§ LORD BERNERS
presented a petition from 3,560 householders of Camberwell, 696 complaining of the evils they are suffering from the law of sequestration for debt as applied to benefices, and praying a remedy for the same. The noble Lord stated that the living of Camberwell was formerly possessed by the Rev. J. II. Story, who contracted debts, as was shown when he appeared before the Insolvent Court in 1851, amounting to 51,376l. The consequence had been that the living was sequestrated and was without an incumbent, the only spiritual ministration being that of some curates attached to the different districts, who received a very small stipend. This was a very discreditable state of things, and he trusted that some remedy would be applied to so crying an evil.
The ARCHBISHOP of CANTERBURY
said, that the right rev. Prelate in whose diocese the parish in question was situate, had already that evening, with reference to this petition, expressed his opinion that it would be a great boon to the Church and the clergy if some remedy was applied to the evils which the noble Lord had pointed out. That, however, could not be done without an entire alteration in the law relating to Church property. He hoped, however, that cases of this sort were merely exceptional. With regard to the parish in question it should be remembered that it was divided into ten districts, each of which was provided with clergymen.
The BISHOP of LONDON
said, that no one would be more anxious than the bench of Bishops to remedy the evil complained of; and on more than one occasion they had tried to do so; but the moment they proposed any plan for a better provision for the spiritual wants of parishes, they were met by their noble and legal friends on the ground that they were interfering with the property of the Church. No doubt there were great difficulties in dealing with the question; but he could assure their Lordships that no one could be more aware of the evils attending the sequestration of livings than the Bishops were, and the subject should meet with their attention; they could not hope to succeed unless they had the assistance of the noble and learned Lords who were acquainted with the law.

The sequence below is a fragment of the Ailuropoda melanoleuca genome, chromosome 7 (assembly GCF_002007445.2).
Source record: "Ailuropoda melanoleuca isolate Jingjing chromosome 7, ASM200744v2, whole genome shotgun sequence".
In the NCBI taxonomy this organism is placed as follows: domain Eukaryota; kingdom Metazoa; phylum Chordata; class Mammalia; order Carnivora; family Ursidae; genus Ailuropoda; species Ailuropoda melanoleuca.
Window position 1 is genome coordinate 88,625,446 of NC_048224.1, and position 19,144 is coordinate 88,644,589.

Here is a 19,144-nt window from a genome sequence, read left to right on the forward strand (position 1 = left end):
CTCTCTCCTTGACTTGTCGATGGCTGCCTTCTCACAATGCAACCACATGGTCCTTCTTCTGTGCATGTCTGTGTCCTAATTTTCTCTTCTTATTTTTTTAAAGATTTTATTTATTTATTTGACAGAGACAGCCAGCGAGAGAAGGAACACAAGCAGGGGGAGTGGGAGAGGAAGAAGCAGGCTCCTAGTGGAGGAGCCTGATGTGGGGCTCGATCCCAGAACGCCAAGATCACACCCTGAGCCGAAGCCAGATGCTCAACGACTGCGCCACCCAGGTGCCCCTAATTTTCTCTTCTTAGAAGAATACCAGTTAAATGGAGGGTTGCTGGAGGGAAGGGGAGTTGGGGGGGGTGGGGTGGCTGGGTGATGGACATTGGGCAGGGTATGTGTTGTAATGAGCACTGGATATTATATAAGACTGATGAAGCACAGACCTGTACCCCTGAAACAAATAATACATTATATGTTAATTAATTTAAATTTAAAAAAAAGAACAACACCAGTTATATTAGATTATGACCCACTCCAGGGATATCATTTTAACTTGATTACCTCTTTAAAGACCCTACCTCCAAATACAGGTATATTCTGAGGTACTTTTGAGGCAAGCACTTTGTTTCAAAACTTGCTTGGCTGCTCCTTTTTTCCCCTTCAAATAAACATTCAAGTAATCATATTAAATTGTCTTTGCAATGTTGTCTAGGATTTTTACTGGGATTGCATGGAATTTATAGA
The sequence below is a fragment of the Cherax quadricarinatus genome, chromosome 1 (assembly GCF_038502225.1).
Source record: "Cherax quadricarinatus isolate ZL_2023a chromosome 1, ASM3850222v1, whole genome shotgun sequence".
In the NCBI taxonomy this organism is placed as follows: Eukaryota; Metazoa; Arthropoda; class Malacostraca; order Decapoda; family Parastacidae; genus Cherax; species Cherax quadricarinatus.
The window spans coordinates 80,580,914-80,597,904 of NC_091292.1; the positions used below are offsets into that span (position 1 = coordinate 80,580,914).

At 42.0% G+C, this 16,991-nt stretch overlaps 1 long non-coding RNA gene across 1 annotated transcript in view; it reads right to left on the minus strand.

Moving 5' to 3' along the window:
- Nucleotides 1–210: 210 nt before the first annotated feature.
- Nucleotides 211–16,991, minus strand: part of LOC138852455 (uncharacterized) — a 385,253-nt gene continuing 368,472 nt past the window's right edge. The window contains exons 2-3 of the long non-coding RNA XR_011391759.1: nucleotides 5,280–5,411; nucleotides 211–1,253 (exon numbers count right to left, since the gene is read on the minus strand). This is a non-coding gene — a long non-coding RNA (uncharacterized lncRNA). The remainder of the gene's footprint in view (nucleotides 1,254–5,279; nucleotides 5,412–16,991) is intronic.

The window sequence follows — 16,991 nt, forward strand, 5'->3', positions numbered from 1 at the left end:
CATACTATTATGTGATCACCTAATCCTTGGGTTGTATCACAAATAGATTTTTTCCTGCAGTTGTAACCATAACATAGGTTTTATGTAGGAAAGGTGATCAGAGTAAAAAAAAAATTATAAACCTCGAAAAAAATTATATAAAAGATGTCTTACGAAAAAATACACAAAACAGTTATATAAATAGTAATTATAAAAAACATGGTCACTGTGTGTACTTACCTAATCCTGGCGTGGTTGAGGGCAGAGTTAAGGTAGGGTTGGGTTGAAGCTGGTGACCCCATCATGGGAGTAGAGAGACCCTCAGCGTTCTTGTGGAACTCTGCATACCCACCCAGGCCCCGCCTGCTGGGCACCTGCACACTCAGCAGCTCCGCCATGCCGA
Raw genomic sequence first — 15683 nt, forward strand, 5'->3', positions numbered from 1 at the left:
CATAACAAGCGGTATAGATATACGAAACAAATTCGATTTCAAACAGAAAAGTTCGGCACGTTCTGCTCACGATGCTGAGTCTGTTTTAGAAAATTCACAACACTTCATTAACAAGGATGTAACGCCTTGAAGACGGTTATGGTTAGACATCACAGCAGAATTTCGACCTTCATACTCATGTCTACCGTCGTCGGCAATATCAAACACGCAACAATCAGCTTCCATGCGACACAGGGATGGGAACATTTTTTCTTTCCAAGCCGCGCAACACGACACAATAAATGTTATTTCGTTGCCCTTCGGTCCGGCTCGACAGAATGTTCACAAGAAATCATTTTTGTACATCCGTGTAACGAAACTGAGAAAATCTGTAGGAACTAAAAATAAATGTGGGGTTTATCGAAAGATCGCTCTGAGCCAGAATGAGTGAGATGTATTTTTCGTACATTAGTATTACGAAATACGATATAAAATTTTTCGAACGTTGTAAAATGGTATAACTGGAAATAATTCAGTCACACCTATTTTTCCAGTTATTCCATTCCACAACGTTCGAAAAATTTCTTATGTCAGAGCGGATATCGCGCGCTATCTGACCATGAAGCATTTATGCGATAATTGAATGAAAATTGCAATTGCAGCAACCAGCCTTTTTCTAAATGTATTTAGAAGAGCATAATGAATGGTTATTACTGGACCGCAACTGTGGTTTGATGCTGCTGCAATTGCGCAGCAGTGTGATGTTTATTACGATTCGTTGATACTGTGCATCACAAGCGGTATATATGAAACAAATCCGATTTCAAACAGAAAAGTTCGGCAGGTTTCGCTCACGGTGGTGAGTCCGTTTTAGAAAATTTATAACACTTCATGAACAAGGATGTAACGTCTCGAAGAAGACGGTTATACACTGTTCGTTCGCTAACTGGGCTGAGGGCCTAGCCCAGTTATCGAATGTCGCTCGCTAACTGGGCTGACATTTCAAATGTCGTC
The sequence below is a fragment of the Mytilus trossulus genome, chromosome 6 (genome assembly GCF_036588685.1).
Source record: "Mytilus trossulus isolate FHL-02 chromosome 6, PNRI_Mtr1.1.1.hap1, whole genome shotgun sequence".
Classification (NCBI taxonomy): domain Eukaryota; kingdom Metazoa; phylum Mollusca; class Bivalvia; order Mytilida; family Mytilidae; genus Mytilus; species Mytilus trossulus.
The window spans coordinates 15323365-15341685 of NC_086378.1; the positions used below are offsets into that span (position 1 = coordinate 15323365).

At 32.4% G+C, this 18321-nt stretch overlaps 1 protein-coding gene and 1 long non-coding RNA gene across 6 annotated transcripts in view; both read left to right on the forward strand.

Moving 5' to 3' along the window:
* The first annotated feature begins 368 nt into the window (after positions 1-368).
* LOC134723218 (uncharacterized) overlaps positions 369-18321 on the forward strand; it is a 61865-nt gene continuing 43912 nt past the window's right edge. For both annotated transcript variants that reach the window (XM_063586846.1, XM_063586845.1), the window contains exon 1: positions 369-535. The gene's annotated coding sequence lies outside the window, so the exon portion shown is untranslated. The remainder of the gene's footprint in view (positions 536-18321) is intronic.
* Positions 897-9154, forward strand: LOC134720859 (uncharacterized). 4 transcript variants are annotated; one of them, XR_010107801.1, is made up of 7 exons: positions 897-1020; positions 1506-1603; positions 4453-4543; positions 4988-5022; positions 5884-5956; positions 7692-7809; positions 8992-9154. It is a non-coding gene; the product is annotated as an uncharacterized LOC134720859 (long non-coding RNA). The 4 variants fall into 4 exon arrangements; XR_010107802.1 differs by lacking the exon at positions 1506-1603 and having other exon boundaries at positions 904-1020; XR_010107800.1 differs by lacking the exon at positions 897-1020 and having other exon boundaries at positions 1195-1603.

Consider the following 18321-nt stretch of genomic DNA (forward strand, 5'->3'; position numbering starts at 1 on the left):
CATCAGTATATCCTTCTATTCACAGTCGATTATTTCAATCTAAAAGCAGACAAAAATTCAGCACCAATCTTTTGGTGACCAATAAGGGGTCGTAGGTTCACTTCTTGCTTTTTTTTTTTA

§ LORD ST. LEONARDS
said, the evil complained of required a remedy, and the subject was one well worthy the attention of Government. With regard to the remarks of the right rev. Prelate who had just spoken, as to objections taken to any 697 alteration of the law by noble and learned Lords, on the ground that there would be an interference with the rights of property, he would say that if you made a retrospective law with regard to sequestration, you interfered with the rights of property. But the right rev. Prelate seemed rather to think it would affect the rights of the patron, which was not the case, as all his rights of property in a living ceased on presentation; and the question then really was between the incumbent and the parishioners. The sequestration of livings was clearly a perversion of funds which ought to be applied to religious purposes; and if creditors possessed this right, the effect was to deprive the parish of the incumbent, and leave its ministration entirely to curates with very small stipends. The law also wanted amendment in the case of clergymen suspended for misconduct, when the effect was the same. If any measure on this subject was brought forward by the right rev. Bench. he was sure it would meet with no opposition from the law Lords, and he would give it all the assistance in his power.
thought the greatest evil resulted from the sequestration of the wages of the actual working clergy of the country, and being exceedingly anxious to see the law on the subject altered, would be happy to co-operate with the noble and learned Lord (Lord St. Leonards) in rendering to the Government any assistance in his power.
The EARL of WICKLOW
felt very strongly the evil of the system. He could state that in the part of Ireland in which he lived since he had been a boy, the successive deans of a certain deanery had been unable to perform the duties of their office in consequence of debts they had contracted, although they possessed large revenues. He hoped there would be some amendment of the law.
§ Petition ordered to lie on the table.